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Diary of a Broken Girl

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One day, still drunk from the night prior, Russel and Judy drove Lucy to school, a cold winter morning. They began arguing over who needed to pick Lucy up after school, her father having a meeting with a client and her mother with her book club, followed by a tupperware party. Still fighting as they pulled up, Lucy couldn’t take it any longer. She got out of the car and went to class. She wondered who would pick her up, hoping it was her mother, and continued throughout her day without another thought. She was only six, she didn't know what awaited her at home. The pot was about to boil over, and she would be the tipping point. An unknowing pawn in their game.

At the end of the day, no one was there. No one came to pick up Lucy and it caused the small blonde to start fretting. She curled tighter up against the pole after the teacher had insisted she needed to wait outside for her parents to come and pick her up. They would have to come sooner or later, they probably just got caught up in traffic. It was quite a ways from home, so they must just be a little behind.

When it hit sundown, Lucy still sat outside the school, unknowing of where to go to get home. But she started her way down the path that they’d taken to get to her school that day, hoping she’d figure out how to get to the penthouse apartment they lived in. She walked for what seemed like hours, the streets getting darker and darker, leading her to get scared and with a quivering lip, she made her way toward a lit up coffee shop. She walked into the store and almost burst into tears as she looked up at the lady.

Her voice was shaky and soft, having to repeat herself three different times to see if the lady could please call her big sister, Charlie, since Frannie lived three hours away. She gave the woman her sister’s number and moved to stand by the window, shivering and waiting for her sister to show up and take her home. It took yet another half an hour, close to nine at night now, until Charlie actually showed up and scooped Lucy into a warm hug, her normally cold and angry sister now warm and loving. It was something little Lucy Fabray wasn’t used to. And it wasn’t something she could actually get used to either, it disappeared on the car ride home.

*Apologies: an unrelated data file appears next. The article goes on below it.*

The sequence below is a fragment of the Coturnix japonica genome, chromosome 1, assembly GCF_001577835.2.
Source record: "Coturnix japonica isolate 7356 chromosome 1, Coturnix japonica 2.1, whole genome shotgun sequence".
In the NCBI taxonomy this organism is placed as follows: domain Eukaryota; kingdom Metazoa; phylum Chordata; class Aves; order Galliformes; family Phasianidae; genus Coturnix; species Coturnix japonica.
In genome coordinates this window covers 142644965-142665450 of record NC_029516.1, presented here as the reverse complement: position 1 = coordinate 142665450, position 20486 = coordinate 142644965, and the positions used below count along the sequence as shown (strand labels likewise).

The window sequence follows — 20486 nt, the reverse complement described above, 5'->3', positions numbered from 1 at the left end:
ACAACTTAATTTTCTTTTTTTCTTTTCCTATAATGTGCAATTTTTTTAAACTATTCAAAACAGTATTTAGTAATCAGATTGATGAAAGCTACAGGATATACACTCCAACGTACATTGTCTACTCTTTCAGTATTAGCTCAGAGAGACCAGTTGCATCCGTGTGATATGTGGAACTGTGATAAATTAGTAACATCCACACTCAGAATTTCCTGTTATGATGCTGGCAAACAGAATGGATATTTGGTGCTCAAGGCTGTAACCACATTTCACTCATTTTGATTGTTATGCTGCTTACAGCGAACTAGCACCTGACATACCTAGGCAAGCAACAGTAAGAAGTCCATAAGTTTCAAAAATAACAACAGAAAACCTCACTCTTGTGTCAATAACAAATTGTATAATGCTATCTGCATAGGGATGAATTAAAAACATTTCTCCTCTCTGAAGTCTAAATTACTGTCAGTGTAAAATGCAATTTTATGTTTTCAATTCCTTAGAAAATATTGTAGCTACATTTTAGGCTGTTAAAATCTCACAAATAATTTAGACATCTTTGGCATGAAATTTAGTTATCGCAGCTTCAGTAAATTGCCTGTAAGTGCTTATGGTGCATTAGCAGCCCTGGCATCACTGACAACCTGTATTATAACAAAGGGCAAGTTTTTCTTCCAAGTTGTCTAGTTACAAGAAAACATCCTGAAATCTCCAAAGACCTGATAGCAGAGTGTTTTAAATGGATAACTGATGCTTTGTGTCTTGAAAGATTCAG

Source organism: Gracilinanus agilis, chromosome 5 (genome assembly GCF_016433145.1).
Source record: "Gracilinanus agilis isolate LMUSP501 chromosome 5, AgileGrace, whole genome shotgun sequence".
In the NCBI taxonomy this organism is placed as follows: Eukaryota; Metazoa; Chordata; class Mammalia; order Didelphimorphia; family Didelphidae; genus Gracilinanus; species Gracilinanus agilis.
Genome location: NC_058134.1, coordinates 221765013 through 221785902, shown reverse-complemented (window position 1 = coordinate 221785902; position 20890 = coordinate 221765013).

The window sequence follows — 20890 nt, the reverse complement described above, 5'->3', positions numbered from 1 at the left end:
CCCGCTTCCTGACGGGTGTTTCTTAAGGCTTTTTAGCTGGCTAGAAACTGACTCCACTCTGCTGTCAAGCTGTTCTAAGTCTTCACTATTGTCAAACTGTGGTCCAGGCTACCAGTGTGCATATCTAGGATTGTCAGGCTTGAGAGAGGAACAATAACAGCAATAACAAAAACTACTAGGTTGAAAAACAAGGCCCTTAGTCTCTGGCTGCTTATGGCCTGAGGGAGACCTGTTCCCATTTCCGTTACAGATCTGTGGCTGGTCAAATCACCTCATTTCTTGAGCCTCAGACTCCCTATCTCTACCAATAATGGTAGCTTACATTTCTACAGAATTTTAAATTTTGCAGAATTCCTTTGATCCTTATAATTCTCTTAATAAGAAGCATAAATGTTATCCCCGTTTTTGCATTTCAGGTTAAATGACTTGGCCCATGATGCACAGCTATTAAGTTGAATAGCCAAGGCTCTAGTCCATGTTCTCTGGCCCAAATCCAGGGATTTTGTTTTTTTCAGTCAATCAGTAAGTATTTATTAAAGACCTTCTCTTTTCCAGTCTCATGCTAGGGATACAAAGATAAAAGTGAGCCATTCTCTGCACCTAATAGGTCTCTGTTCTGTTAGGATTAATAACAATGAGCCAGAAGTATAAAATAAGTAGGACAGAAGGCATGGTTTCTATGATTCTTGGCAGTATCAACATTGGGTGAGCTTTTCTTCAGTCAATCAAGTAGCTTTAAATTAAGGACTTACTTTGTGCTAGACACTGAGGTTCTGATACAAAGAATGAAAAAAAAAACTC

As they rolled up to the building, Charlie turned to Lucy and told her she needed to be a big girl, and be strong. But the blonde girl couldn’t quite process what that meant in time. For, when they made it up the elevator to the large apartment, there was enough yelling to cause her to want to run and hide, something she did often. Her closet was her favorite hiding spot, where she hid her books. But her father caught sight of her, taking his anger out on the pair of girls, a dark bruise forming over night on Lucy’s arm and cheek. No one asked. Her father had told her to say she fell playing in the snow, and she knew she had to. Because no one would believe a small child who loved telling stories as much as she did. Charlie had it worse though, her entire body pretty much a crime scene, black and blue to yellow, brown and green. And it was Lucy’s fault, even Charlie agreed with her. If she’d just gotten home before daddy had, she would have been fine. They could have hidden and let him pass out on the couch again.

She scolded herself for weeks for getting caught, for not knowing the way home. Anything that she could've blamed herself for, she did. The beginning of a deadly cycle, when she'd repeat the same mistake every week until the weather warmed up. Then Daddy went out more, he wasn't home until after her bedtime. She would have more time to get home, Charlie wouldn't have to come looking for her. She'd be safe to be herself, for now.